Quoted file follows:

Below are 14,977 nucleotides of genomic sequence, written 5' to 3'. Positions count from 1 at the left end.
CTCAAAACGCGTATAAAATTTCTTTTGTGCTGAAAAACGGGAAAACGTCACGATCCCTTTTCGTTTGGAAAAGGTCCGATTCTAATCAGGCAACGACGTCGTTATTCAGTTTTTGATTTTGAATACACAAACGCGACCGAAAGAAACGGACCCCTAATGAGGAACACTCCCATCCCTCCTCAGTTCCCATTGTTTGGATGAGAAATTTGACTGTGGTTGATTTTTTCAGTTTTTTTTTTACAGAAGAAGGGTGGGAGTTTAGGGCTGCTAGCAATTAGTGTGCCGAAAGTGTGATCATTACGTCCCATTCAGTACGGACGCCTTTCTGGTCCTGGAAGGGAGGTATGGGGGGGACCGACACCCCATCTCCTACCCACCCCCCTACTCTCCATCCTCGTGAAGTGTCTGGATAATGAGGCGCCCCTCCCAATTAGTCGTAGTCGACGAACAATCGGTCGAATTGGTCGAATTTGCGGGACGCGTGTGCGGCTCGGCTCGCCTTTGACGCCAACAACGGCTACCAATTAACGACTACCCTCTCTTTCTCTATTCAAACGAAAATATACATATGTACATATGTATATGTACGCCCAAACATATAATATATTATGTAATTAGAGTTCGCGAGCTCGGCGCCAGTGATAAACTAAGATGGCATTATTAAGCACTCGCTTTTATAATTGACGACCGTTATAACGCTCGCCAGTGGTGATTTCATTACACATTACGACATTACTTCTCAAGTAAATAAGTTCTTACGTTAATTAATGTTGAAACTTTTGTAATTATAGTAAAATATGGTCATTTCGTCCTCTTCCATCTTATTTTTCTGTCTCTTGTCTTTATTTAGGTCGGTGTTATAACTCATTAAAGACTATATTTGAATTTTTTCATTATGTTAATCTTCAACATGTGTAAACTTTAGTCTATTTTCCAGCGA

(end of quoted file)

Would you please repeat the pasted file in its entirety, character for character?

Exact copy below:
Below are 14,977 nucleotides of genomic sequence, written 5' to 3'. Positions count from 1 at the left end.
CTCAAAACGCGTATAAAATTTCTTTTGTGCTGAAAAACGGGAAAACGTCACGATCCCTTTTCGTTTGGAAAAGGTCCGATTCTAATCAGGCAACGACGTCGTTATTCAGTTTTTGATTTTGAATACACAAACGCGACCGAAAGAAACGGACCCCTAATGAGGAACACTCCCATCCCTCCTCAGTTCCCATTGTTTGGATGAGAAATTTGACTGTGGTTGATTTTTTCAGTTTTTTTTTTACAGAAGAAGGGTGGGAGTTTAGGGCTGCTAGCAATTAGTGTGCCGAAAGTGTGATCATTACGTCCCATTCAGTACGGACGCCTTTCTGGTCCTGGAAGGGAGGTATGGGGGGGACCGACACCCCATCTCCTACCCACCCCCCTACTCTCCATCCTCGTGAAGTGTCTGGATAATGAGGCGCCCCTCCCAATTAGTCGTAGTCGACGAACAATCGGTCGAATTGGTCGAATTTGCGGGACGCGTGTGCGGCTCGGCTCGCCTTTGACGCCAACAACGGCTACCAATTAACGACTACCCTCTCTTTCTCTATTCAAACGAAAATATACATATGTACATATGTATATGTACGCCCAAACATATAATATATTATGTAATTAGAGTTCGCGAGCTCGGCGCCAGTGATAAACTAAGATGGCATTATTAAGCACTCGCTTTTATAATTGACGACCGTTATAACGCTCGCCAGTGGTGATTTCATTACACATTACGACATTACTTCTCAAGTAAATAAGTTCTTACGTTAATTAATGTTGAAACTTTTGTAATTATAGTAAAATATGGTCATTTCGTCCTCTTCCATCTTATTTTTCTGTCTCTTGTCTTTATTTAGGTCGGTGTTATAACTCATTAAAGACTATATTTGAATTTTTTCATTATGTTAATCTTCAACATGTGTAAACTTTAGTCTATTTTCCAGCGA